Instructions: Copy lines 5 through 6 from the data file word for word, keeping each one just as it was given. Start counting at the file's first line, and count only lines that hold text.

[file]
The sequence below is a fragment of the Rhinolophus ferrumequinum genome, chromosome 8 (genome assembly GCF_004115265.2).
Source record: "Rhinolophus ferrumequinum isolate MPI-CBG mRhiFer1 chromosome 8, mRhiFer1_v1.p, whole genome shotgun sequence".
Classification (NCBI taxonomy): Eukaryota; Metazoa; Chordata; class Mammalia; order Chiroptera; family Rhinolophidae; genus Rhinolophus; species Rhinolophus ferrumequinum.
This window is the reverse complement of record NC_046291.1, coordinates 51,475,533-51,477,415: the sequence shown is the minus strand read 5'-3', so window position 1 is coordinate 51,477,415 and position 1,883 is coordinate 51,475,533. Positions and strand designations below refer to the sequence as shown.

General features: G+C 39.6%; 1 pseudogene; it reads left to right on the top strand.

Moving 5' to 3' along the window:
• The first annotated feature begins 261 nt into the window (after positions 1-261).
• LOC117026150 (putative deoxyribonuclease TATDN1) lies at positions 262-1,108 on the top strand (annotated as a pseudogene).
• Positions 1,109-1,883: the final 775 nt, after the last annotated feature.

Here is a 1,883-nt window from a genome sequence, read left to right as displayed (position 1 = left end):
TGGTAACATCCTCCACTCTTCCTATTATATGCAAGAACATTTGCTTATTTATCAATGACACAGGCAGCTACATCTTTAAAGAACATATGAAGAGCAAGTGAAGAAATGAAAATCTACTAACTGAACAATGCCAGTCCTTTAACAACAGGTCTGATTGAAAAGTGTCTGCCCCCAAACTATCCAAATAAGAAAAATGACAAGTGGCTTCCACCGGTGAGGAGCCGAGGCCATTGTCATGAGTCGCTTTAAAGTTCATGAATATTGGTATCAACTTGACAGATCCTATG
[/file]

General features: G+C 39.6%; 1 pseudogene; it reads left to right on the top strand.

Moving 5' to 3' along the window: